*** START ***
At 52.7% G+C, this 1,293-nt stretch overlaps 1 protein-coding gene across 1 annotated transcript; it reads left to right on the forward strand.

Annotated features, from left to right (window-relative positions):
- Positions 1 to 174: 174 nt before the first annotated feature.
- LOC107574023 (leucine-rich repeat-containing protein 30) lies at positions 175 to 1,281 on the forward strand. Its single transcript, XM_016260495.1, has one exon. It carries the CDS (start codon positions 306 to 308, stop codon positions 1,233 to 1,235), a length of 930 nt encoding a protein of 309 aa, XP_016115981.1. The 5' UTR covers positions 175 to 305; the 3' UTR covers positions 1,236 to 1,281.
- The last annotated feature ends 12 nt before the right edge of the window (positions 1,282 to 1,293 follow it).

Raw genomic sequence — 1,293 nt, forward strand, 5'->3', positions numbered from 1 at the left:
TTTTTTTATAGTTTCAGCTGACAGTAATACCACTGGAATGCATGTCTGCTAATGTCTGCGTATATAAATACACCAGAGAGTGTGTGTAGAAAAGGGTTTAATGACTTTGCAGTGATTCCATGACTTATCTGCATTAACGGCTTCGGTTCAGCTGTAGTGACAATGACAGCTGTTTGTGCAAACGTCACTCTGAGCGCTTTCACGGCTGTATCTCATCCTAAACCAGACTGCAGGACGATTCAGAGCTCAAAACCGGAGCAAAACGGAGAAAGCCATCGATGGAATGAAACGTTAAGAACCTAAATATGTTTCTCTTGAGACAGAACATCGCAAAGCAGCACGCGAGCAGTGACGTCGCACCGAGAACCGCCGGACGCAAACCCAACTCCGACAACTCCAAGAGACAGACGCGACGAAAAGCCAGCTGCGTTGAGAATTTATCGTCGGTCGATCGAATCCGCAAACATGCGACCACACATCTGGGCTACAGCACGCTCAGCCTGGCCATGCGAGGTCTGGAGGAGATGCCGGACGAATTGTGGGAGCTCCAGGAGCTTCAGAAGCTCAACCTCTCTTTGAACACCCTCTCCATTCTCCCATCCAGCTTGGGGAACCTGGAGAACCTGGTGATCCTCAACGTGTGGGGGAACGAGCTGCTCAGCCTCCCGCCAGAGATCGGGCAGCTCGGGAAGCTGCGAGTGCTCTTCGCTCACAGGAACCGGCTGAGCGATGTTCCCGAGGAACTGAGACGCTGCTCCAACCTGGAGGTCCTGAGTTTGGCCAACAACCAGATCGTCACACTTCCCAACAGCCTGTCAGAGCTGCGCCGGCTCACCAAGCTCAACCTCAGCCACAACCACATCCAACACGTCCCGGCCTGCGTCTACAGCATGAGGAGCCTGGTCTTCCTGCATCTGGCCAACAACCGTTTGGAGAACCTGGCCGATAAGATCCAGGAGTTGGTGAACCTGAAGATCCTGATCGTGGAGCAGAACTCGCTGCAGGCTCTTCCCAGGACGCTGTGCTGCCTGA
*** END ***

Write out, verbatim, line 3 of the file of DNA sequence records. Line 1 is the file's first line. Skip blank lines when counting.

- Positions 1 to 174: 174 nt before the first annotated feature.